O’Connor has spent significant time in the archives, and all the expected critics are given voice, including David Savran, John Bak, and John Clum. A non-Williams scholar will find this a useful compendium, however, much of it recycles their views rather than extending them. Her few disagreements arise less from analyzing what William wrote than why he wrote as he did. She argues that we cannot grasp Williams’s work and politics without specific understanding that he was writing in an era when active laws suppressed even the mention of anti-normative sexuality, let alone explicit focus on the acts themselves.

The first chapter references Night of the Iguana, but chiefly focuses on Streetcar, while the second chapter on fiction has an even narrower scope, beginning with brief analysis of “Hard Candy,” followed by “One Arm;” the pairing of these last two short works suggests compelling and ultimately sympathetic complexities in the characters of Krupper and Oliver, but what of the trickier Anthony Burns in “Desire and the Black Masseur.” The exclusion of so many relevant plays, such as Summer and Smoke, Camino Real, Suddenly Last Summer, or Sweet Bird of Youth limits the book’s persuasiveness, though the coverage of Streetcar and “One Arm” is enhanced by O’Connor’s discussion of alternate drafts of each text that effectively illustrate key decisions Williams made in their creation and revision. However, both chapters begin to feel repetitive. Judicious editing would have allowed for discussion of more plays and stories to strengthen the book’s thesis regarding the prevalence and impact of these tropes in Williams’s work.

The third chapter proceeds similarly. After offering selective insights on how to view the sexuality of Big Daddy and Brick in Cat on a Hot Tin Roof, this chapter centers on Battle of Angels and its revision, Orpheus Descending, as complex studies of “law, morality and justice” in Williams’s America (125). Although the chapter is titled “The Fugitive Kind,” and a still from the movie graces the book’s cover, it is not discussed. The final chapter develops O’Connor’s argument that Williams’s 1975 Memoirs and its reception poisoned critics against his later work. This chapter moves into an insightful analysis of Small Craft Warnings, The Mutilation, and The Gnädiges Fräulein as works in which Williams renegotiated his attitudes for a post-Stonewall era. Again, analysis of more works would better bolster her argument that the “neglect of legal and political investigations of the diverse sexualities featured regularly in his drama and fiction” (18).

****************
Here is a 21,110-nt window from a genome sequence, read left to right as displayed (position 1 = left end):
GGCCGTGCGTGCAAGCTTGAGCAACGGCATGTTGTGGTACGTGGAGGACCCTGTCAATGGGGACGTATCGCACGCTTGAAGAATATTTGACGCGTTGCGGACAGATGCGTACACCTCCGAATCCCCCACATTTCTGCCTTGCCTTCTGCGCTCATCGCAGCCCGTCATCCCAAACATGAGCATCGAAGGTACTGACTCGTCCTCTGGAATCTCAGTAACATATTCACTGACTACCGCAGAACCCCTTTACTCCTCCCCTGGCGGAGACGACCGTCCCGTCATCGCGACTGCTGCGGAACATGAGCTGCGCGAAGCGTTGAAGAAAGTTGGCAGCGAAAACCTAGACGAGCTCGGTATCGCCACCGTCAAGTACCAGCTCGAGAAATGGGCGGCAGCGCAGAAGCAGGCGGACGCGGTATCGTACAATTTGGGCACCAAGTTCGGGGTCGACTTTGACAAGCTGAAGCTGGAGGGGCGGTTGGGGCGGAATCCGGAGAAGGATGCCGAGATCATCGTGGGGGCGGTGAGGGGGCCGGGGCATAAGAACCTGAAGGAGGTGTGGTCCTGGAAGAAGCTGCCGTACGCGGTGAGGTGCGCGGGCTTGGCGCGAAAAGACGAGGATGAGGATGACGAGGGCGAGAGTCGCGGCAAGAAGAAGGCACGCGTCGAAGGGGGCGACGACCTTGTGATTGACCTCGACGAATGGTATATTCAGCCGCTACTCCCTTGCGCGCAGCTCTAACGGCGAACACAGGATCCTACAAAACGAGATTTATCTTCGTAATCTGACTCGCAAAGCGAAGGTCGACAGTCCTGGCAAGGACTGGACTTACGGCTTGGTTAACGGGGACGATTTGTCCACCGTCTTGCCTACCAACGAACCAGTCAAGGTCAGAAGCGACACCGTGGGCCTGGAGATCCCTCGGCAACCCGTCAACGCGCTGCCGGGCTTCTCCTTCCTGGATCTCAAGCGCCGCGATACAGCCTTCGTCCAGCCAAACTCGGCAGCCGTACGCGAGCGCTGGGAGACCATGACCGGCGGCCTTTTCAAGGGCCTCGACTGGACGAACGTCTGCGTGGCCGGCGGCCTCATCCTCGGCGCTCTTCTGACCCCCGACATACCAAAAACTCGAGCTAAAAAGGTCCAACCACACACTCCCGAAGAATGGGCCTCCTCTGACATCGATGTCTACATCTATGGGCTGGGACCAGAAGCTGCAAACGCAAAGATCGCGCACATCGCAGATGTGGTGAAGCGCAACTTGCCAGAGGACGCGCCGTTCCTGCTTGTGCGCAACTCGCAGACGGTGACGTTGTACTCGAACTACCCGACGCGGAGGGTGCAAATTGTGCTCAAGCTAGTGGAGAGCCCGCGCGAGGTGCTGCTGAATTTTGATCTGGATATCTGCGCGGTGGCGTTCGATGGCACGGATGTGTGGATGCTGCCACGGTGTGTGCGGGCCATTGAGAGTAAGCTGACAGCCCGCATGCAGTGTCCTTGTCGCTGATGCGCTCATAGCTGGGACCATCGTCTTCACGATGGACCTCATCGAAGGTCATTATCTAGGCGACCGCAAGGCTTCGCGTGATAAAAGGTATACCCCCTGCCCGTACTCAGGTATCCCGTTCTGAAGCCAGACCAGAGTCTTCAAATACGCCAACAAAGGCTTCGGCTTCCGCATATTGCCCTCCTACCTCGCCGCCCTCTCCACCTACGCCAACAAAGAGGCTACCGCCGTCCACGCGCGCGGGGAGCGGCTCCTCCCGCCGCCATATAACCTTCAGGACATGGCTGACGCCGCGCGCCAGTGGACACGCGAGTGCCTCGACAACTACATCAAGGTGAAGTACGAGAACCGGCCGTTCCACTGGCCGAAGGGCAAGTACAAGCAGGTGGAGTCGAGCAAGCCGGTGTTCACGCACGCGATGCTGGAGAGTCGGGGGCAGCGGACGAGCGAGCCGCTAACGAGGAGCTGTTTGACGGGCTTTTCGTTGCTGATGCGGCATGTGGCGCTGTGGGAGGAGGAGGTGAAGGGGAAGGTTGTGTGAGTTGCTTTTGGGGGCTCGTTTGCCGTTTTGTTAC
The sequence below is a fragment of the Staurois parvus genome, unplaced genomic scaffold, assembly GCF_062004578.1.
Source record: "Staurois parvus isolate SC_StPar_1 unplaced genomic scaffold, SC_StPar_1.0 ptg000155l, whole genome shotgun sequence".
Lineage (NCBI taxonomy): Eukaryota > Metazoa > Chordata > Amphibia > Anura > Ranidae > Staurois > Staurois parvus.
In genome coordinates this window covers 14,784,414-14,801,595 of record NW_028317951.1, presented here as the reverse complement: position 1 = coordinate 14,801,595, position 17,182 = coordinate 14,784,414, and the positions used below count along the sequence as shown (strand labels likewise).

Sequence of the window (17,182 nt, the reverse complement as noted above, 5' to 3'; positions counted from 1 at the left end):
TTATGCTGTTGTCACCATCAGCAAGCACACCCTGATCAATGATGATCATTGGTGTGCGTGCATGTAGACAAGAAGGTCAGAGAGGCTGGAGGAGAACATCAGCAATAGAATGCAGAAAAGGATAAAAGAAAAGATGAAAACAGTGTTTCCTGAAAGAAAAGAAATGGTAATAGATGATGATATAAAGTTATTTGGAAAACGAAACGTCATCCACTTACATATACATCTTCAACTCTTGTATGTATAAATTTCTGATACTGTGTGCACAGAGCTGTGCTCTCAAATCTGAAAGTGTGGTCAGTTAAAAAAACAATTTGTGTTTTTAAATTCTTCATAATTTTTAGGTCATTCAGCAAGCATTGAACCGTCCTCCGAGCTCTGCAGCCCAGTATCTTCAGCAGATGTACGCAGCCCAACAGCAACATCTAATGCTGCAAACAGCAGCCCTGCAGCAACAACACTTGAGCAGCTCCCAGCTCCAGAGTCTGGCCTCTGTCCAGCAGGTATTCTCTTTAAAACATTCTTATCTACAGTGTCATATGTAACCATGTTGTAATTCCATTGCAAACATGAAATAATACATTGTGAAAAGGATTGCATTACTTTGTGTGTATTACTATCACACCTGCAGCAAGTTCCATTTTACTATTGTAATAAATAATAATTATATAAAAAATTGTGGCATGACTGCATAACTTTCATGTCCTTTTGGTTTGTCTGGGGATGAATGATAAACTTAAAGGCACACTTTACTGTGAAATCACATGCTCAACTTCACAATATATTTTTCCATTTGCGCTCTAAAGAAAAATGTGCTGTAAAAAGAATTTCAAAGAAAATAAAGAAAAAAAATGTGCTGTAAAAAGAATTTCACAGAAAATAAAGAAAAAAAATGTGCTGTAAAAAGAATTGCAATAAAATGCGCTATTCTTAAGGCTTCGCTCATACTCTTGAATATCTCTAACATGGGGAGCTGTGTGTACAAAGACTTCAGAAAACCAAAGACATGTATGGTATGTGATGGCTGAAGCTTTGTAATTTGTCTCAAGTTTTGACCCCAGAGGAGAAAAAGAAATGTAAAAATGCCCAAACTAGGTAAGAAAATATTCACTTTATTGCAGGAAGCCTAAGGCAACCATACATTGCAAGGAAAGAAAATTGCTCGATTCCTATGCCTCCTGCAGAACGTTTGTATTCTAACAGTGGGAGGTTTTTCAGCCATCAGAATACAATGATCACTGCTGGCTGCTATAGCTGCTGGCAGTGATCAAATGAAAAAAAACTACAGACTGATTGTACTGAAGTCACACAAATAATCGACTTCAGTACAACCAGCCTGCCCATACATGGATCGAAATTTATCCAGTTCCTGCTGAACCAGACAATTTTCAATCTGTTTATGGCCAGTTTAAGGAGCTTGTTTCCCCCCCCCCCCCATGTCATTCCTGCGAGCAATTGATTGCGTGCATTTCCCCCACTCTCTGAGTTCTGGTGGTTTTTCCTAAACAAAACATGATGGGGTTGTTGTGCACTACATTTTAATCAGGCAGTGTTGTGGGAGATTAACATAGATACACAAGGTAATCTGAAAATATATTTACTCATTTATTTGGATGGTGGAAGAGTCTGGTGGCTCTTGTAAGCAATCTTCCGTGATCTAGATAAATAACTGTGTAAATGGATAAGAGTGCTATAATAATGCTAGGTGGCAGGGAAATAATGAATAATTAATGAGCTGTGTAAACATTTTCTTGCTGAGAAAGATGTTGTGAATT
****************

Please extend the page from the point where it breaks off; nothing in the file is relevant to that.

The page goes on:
Williams was politically aware has long been established. That he was also committed “to exposing the cultural suspicion and condemnation of sexual desire” (19) sounds valid, but O’Connor’s insistence on the “political urgency” (172) of his texts, and that “his work challenged not just attitudes, but policies” (48), reads a tad overblown. Ultimately, this book provides a valuable history of twentieth-century developments and changes in laws governing sexuality that contributes to American Studies scholarship, and O’Connor illustrates how the language of these laws permeates some of Williams’s writing for stage and fiction. To prove this negotiation was a conscious political act, or that his writing had legal ramifications is harder. However, if we view the fate of Williams’s sexualized characters from the contextualized perspective O’Connor demands, in which a violent outcome does not constitute the judgmental retribution some believe, but rather an outcome undercut by an underlying and often transformative compassion, then the book also offers Williams scholars a lens through which to reconsider his controversial characters.

Susan C. W. Abbotson
Rhode Island College

The Journal of American Drama and Theatre
Volume 32, Number 1 (Fall 2019)
ISNN 2376-4236
©2019 by Martin E. Segal Theatre Center